Dec 10, 2020 - Economy

The lumber market's wild year

Illustration of lumber 2 x 4 forming an upwards trending line graph

Illustration: Eniola Odetunde/Axios

Lumber prices are shooting up again — extending the commodity’s wildest stretch ever.

Why it matters: The housing market (and home remodeling) has boomed — creating historic demand for lumber that hasn’t let up.

  • This unexpected effect of the coronavirus economy has played out in the futures market since the onset of the pandemic.

What’s they’re saying: "If people bet prices were going to go lower, they were wrong and so now they kind of have to chase the market," says Alex Mead, a lumber consultant at StoneX Group.

  • "The people I work with, they're not lumber producers. They just want to buy lumber on paper because they think it's going to go up," says John Payne, a futures broker at Daniels Trading.

Flashback: Lumber prices soared, hitting their highest level ever in September — a run that far outpaced any seasonal surge the commodity has ever seen.

  • Then there was a "big correction to the downside, but we're still at significantly higher price levels than people are accustomed to," says Greg Kuta, founder of Westline Capital Strategies, which focuses on lumber futures.
  • Now: There’s unseasonably good weather, allowing builders to keep working (and keep up demand for lumber) — bucking the typical slowdown this time of year when prices bottom.

Catch up quick: Lumber producers ramped down when COVID-19 hit — partly because they had to in order to comply with lockdown orders, partly because orders were canceled and demand was expected to plunge.

  • Yes, but: Locked down Americans took on lumber-involved DIY projects. The housing market took off.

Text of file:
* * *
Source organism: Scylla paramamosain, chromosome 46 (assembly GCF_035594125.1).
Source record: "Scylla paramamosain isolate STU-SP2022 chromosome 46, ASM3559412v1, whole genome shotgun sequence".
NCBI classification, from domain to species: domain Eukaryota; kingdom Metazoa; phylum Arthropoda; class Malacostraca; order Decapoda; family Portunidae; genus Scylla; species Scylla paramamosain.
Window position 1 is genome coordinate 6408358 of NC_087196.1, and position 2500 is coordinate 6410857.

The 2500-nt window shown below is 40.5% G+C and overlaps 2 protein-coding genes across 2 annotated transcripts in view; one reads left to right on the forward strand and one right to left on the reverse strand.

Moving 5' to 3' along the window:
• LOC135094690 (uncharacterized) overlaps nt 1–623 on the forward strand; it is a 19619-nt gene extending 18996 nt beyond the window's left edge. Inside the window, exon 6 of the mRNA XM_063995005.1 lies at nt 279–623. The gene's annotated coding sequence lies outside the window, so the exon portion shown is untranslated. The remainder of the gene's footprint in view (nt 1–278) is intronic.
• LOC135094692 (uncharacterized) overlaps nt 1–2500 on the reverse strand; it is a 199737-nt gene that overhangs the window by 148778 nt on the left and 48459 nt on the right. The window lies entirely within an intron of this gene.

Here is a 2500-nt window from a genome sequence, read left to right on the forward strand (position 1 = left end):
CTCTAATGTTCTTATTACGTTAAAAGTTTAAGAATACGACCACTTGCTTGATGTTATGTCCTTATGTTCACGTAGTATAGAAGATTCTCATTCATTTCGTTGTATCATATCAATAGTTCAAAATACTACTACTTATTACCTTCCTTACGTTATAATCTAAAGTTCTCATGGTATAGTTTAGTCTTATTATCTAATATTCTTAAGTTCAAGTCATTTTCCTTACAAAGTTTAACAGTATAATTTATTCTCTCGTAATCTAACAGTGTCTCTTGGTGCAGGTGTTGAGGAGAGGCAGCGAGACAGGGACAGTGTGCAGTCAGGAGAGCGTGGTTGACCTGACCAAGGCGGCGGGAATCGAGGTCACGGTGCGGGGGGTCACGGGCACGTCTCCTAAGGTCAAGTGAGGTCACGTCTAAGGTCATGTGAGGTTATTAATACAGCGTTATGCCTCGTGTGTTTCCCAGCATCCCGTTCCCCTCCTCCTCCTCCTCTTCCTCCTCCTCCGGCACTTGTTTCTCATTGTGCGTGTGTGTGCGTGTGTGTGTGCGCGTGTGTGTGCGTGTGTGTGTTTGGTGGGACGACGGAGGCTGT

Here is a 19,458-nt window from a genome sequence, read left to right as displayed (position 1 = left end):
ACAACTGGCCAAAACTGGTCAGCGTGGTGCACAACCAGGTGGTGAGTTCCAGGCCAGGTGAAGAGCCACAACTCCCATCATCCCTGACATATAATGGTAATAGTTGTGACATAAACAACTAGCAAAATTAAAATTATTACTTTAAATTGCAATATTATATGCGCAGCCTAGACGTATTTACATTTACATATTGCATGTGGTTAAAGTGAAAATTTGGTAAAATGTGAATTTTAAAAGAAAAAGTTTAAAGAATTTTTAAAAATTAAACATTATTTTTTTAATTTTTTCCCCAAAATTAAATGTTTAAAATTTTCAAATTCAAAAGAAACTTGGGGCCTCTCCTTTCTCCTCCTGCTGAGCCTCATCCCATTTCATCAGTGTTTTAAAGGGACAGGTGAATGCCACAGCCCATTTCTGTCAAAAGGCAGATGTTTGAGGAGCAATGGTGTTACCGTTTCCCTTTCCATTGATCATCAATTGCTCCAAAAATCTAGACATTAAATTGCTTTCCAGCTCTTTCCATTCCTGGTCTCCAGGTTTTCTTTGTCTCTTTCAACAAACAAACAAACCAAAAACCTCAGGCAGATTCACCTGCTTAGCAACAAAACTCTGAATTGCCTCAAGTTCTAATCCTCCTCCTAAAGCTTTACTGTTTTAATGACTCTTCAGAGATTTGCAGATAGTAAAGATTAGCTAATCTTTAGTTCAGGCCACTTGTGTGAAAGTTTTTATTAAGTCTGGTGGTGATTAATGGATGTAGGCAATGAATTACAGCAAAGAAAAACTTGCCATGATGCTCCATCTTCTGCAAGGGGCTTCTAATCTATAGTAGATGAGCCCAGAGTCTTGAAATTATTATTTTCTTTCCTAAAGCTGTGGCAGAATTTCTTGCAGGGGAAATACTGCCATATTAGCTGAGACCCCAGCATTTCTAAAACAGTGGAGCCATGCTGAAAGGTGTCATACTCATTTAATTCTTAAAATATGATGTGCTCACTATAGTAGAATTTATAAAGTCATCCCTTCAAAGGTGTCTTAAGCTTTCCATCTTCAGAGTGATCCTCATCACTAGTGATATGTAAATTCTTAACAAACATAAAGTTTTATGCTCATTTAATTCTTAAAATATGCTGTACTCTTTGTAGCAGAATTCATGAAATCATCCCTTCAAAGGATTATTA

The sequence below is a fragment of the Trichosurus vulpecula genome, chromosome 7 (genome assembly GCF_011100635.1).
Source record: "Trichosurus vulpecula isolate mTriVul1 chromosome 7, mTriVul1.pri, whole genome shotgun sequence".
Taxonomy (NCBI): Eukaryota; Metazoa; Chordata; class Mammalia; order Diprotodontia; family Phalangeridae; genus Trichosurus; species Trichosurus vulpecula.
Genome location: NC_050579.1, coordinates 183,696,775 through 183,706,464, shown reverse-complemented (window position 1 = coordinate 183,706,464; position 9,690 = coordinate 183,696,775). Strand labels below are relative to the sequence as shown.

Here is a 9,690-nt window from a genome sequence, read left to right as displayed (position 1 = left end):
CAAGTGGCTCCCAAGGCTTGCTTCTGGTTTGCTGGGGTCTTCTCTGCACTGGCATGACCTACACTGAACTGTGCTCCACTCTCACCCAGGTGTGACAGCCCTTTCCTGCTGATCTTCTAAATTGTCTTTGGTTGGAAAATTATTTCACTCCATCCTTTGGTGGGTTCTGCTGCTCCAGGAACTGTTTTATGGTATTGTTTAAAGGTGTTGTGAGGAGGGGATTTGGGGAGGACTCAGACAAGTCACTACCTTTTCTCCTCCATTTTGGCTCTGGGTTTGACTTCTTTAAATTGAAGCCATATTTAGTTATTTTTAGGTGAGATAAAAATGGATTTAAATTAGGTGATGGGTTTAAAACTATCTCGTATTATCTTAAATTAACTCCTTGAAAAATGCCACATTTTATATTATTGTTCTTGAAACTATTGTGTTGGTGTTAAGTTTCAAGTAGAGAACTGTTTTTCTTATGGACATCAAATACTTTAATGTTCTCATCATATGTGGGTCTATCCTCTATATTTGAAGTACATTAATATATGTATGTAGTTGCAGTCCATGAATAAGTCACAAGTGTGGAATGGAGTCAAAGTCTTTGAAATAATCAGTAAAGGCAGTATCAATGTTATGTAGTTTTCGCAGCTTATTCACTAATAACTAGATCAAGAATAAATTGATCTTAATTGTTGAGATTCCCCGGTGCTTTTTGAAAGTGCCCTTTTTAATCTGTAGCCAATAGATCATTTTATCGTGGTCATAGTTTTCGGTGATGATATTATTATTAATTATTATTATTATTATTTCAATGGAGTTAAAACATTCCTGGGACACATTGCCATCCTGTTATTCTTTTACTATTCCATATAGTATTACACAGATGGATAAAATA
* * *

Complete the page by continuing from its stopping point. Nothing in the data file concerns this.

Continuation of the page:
• "There's a shortage of existing homes and new homes. There's all this demand and record low interest rates. You've got all these drivers pushing demand and you still don't have the supply to satisfy demand," Katu says.
Data: FactSet; Chart: Axios Visuals

The fallout: The high prices reflected in the futures market are "passed on directly to consumers, whether you're buying lumber yourself at a big box store or you're buying a new house," Pete Stewart, the founder of lumber analytics firm Forest2Market, tells Axios.

  • The National Association of Home Builders estimated earlier this year the spike in lumber prices increased the price of a single-family home by over $16,000.

A big question: How much longer the consumer will be able to absorb the high prices, before demand slips.

The latest: Lumber (and wood) is the most reported material shortage among commercial contractors — and the problem is getting worse.

  • One in 3 contractors say they don't have enough — up 20 percentage points from last quarter, according to survey results from the U.S. Chamber of Commerce Commercial Construction Index, first provided to Axios.
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